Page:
London’s “lost” rivers could yield clean energy for landmark buildings such as Buckingham Palace, experts say. Environmental groups claim that heat pumps could extract energy from rivers such as the Tyburn and Fleet that now run underground to provide the heating needs of certain big buildings. In the report the groups 10:10 and Scene identify five sites on different rivers, including the palace, a secondary school, a town hall, a group of housing estates and a lido, where the technology would be viable. These schemes could be a blueprint for similar initiatives in other UK cities. The groups are in talks with the palace’s consultants and councils to consider feasibility in more detail. Scores of tributaries of the Thames and River Lea previously flowed through London, powering mills and enabling fishing and river transport. By the 18th century many had degnerated into sewers and in 1728 the poet Alexander Pope described the Fleet rolling its “large tribute of dead dogs” to Old Father Thames. The rivers now run in covered channels dating from the Georgian and Victorian periods. The environmentalists say that water-source heat pumps could extract and amplify the warmth in the rivers to heat nearby buildings in the colder months. Using heat-exchange technology it could provide cooling in summer. The technology is already used in Stuttgart, where the heating and cooling needs of the Baden-Württemberg state ministry are supplied by the underground River Nesenbach.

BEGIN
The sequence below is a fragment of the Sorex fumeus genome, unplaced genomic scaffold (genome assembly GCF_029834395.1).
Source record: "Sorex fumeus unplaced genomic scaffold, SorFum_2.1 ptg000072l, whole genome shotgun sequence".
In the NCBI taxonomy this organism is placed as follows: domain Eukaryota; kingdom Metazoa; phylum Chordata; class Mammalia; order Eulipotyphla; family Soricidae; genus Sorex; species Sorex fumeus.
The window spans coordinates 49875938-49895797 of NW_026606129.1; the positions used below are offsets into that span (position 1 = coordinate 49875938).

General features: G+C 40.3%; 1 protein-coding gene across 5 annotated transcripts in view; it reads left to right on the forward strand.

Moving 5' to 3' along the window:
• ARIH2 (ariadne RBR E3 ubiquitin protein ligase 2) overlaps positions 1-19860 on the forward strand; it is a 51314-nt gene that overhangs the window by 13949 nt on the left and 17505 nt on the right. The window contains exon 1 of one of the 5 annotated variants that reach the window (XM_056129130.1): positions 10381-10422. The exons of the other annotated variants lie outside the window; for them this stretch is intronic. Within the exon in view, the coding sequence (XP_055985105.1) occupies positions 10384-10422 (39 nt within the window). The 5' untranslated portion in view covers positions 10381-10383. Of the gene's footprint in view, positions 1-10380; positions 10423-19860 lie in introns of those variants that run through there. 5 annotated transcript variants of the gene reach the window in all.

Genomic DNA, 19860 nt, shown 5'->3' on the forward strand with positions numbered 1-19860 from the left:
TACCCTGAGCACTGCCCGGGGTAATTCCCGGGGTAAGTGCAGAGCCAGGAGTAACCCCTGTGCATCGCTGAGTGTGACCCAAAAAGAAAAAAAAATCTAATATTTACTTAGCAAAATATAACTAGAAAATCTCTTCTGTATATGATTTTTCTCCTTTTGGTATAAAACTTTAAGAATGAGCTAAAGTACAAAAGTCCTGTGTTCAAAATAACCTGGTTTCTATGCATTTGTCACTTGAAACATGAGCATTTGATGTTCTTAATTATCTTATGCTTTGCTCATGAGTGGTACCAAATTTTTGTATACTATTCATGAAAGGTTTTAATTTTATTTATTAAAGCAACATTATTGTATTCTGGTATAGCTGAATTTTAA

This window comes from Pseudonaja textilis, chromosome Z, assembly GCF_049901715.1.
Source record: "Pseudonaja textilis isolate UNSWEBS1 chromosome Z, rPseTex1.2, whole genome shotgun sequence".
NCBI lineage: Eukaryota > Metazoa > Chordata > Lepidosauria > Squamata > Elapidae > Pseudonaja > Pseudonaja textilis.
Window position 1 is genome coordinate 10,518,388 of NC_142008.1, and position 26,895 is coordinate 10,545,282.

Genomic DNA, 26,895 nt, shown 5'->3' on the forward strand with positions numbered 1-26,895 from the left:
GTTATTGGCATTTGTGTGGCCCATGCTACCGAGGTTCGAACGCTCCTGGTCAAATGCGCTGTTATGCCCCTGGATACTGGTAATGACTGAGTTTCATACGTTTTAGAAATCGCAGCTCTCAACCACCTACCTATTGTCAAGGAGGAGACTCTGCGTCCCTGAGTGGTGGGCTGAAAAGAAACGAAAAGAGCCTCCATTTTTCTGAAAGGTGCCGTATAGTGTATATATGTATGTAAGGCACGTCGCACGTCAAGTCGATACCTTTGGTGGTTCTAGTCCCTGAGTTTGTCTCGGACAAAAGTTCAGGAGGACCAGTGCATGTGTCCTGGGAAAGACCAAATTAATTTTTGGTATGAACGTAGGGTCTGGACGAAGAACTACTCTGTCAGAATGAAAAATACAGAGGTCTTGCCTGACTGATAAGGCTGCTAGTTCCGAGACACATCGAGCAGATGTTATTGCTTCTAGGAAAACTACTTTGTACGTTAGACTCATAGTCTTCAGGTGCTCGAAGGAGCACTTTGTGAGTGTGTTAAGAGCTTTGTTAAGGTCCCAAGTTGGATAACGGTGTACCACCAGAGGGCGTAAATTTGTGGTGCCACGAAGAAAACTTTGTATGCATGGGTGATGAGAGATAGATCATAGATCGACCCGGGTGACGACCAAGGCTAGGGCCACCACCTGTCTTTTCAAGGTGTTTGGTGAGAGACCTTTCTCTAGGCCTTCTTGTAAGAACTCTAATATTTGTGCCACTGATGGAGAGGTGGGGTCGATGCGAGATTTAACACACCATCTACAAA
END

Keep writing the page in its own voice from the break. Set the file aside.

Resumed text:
Times 16th July 2018 read more »